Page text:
Scent-Trained Dogs Pilot Program for COVID-19 Detection in Schools

Scent-Trained Dogs Pilot Program for COVID-19 Detection in Schools

In California, a pilot program has been established to screen for COVID-19 in schools by using scent-trained medical alert dogs. The program was designed to provide an alternative screening method for schools since at-home tests weren’t yet available and antigen testing in schools was time-intensive and used a lot of resources. The program reported an overall accuracy of 90%.

The Pilot Program

Early Alert Canines trained two yellow labs, Rizzo and Scarlet, to detect volatile organic compounds (VOCs) emitted by people with COVID-19. The dogs were trained to detect VOCs using a scent wheel. Socks from people who tested positive and negative for COVID-19 were collected to train the dogs. Once the dogs proved they could identify the positive samples on the scent wheel, they were trained to sniff human ankles and alert if they found the VOCs.

During the pilot program, K-12 California schools volunteered to be part of the testing. On the same day that antigen testing was already scheduled, students lined up 6 feet apart, and Rizzo and Scarlet sniffed each one’s ankles. The dogs had an overall accuracy of 90%, correctly identifying 85 COVID-19 infections and ruling out 3,411 infections. They inaccurately signaled infection in 383 cases and missed 18 infections.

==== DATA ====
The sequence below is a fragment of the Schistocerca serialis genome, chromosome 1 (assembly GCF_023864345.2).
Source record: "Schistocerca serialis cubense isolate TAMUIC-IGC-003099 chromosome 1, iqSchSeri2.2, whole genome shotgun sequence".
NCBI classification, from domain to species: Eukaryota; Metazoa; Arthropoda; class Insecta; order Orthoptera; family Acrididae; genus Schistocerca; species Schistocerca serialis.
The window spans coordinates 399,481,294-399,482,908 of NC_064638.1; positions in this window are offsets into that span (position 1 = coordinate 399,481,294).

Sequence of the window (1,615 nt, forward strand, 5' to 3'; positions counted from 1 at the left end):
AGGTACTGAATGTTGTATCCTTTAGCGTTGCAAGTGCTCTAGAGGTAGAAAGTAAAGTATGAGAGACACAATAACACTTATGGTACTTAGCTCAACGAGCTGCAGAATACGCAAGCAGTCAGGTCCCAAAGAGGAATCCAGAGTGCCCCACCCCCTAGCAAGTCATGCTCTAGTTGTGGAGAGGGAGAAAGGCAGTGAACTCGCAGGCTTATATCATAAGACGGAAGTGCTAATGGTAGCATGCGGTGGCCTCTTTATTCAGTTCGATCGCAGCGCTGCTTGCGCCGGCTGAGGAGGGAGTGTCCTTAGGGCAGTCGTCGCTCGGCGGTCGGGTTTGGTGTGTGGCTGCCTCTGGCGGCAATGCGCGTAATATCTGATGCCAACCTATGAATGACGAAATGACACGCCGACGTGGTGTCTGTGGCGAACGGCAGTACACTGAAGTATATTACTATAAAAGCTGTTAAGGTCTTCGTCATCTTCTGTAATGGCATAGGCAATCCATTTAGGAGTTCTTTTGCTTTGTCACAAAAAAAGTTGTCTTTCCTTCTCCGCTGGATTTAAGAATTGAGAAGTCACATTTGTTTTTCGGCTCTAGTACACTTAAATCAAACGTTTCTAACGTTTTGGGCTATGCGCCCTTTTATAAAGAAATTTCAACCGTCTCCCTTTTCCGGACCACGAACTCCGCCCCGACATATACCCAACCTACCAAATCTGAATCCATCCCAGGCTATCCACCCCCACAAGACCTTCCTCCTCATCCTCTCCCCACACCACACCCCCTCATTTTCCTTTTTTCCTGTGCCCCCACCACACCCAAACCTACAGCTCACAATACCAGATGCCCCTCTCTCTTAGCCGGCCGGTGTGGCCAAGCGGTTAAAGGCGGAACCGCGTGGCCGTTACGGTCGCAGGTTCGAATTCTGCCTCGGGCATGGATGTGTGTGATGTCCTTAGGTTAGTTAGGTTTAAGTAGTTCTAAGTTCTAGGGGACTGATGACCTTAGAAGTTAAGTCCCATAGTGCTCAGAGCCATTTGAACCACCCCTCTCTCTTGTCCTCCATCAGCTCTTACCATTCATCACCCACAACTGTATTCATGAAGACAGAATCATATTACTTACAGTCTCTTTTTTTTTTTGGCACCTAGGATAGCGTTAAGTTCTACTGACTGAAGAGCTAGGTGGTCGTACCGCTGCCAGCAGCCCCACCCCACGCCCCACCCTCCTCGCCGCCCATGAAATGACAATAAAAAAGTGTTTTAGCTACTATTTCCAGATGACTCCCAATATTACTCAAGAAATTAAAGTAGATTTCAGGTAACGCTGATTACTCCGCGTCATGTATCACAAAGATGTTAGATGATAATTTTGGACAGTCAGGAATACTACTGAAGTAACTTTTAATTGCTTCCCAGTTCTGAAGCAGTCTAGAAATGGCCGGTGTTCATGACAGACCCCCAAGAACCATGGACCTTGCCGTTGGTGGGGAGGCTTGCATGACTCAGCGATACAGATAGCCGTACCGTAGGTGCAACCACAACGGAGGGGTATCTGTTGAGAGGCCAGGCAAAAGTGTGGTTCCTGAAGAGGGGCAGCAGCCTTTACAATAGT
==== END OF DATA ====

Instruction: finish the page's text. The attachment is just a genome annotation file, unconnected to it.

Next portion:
The dogs’ accuracy was checked by administering antigen tests if a dog signaled positive. The program was conducted over 50 visits to 27 schools from April to May 2022. In total, 3,897 paired antigen-dog screenings were completed among 1,558 participants. The participants’ median age was 13, and 55.8% were female. Of the participants, 89% were students, and 68% were screened at least twice.

In conclusion, the pilot program supports the use of dogs for efficient and noninvasive COVID-19 screening in schools. The study also noted that the low levels of SARS-CoV-2 transmission during the study period and, therefore, the low number of COVID-19 infections were limitations to the study. Modifications are required before widespread implementation, but this study provides a practical application that mimics how canine detection would be used in the real world. The study supports the use of scent-trained dogs for COVID-19 screening and could be used for other pathogens. The dogs are now being used to detect COVID-19 in California nursing homes.


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